- Posted by Johanna on January 11, 2007 at 8:00 am
- Category: LinkBlogging
A big thank you to Richard Isanove, who stopped by my post on Marvel’s Stephen King project to clarify whether it’s new material by giving a history of the effort. What I find most surprising: they’ve got 31 issues planned already!
Following up on the Platinum Cowboys & Aliens brouhaha, Dirk Deppey does real journalism, talking to the principals involved and producing a balanced report. Entertainment Weekly appears to have used a website report instead of actually researching the numbers, which is why promotional giveaway copies of both this and a Marvel title were included in their top ten list. Platinum acknowledges paying off retailers but calls the money “co-op marketing dollars”. Deppey continues:
I see nothing wrong with giving away copies of your debut graphic novel to retailers as an incentive to order further books from the company, at least in the abstract. After all, rackspace is crowded in the Direct Market, and if you’re determined to make a place for yourself in North American comics shops and you have the money to throw around, removing obstacles to your potential customer base from reading your work is perfectly understandable. If Platinum had doled out free copies of Cowboys & Aliens with the express purpose of getting them into the hands of readers unfamiliar with the company’s output, I’d applaud their commercial daring and wish them all the best. This only becomes a shady deal if you’re buying copies of your own book from retailers with the explicit goal of turning around and declaring said book to be a bestseller.
Which he then demonstrates with website archive images. Dave Lewis, whose original rant brought the incident to light, responds, discussing his emotional reaction and presenting his letter to EW. Steven Grant talks more about his experience working with Platinum and emphasizes the company’s purpose: “it was never in Platinum’s original game plan to become a comics publisher”. (Scroll past the electronics conference section.) Tom Spurgeon follows up Dirk’s reporting by suggesting additional followup:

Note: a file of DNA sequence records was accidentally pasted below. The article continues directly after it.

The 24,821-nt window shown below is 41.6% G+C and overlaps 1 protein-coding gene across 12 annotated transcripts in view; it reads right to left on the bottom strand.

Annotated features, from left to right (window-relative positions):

The questions that remain surround the nature of the payments made to the stores and why the marketing initiative was done this way instead of merely doing a straight-up giveaway, EW’s sudden endorsement of a single store’s sales chart in its pages right when it would benefit one publishing company the most, and whether or not statements made by Platinum officials to Dirk Deppey about motivation and policy will hold up to continued scrutiny. … What may be oddest about all this is that anyone felt it necessary to pull strings so that it would appear that a comic book sold X number of copies when simply making the claim on its behalf might have gone unchallenged.
Big City Girl explains why I don’t love Runaways (link no longer available): After praising many good qualities of the book, she notes “just because I like the Marvel universe, that doesn’t mean I want every comic I ever read to be set there. In fact, setting Runaways in this universe has caused rather more problems than I’d like.”
After she explains what she means, there’s an even bigger issue that leads into my next topic. Big City Girl has problems with the book’s approach to diversity:
This subtle, sensitive depiction of a young woman coming to terms with her sexuality was twisted and perverted in the space of one issue into a disposable running joke. Because everyone knows, lesbians can be satisfied as long as their lover looks female.
Speaking of homosexual portrayals, Loren posts the lengthy GLAAD 2006 LGBT in Comics rundown (link no longer available). It mainly focuses on DC and Marvel books because GLAAD is concerned about visibility, and that’s what they think are best known in comics. Dirk Deppey (under the Comics Culture section) then rips apart this outdated assertion very entertainingly. Here’s just a small excerpt:
Buried in the back list: Alison Bechdel’s Fun Home, an “other label” (i.e. real-world major publisher Houghton-Mifflin) graphic novel that’s been named book of the year by Time Magazine, the best graphic novel of 2006 by any number of recognized national magazines, and given prominent display space in major chain bookstores. Oh, and sold a bunch of copies and was created by an actual, authentic lesbian. But that’s not as mainstream as the Justice Society of America!
I think there’s another problem as well: with headings like “NO ISSUES RELEASED YET THIS YEAR”, GLAAD’s list is focused on the serial. They seem to prefer ongoing series to graphic novels, even if the graphic novel is explicitly about gay life and the series just has a sometimes appearing gay character in the background.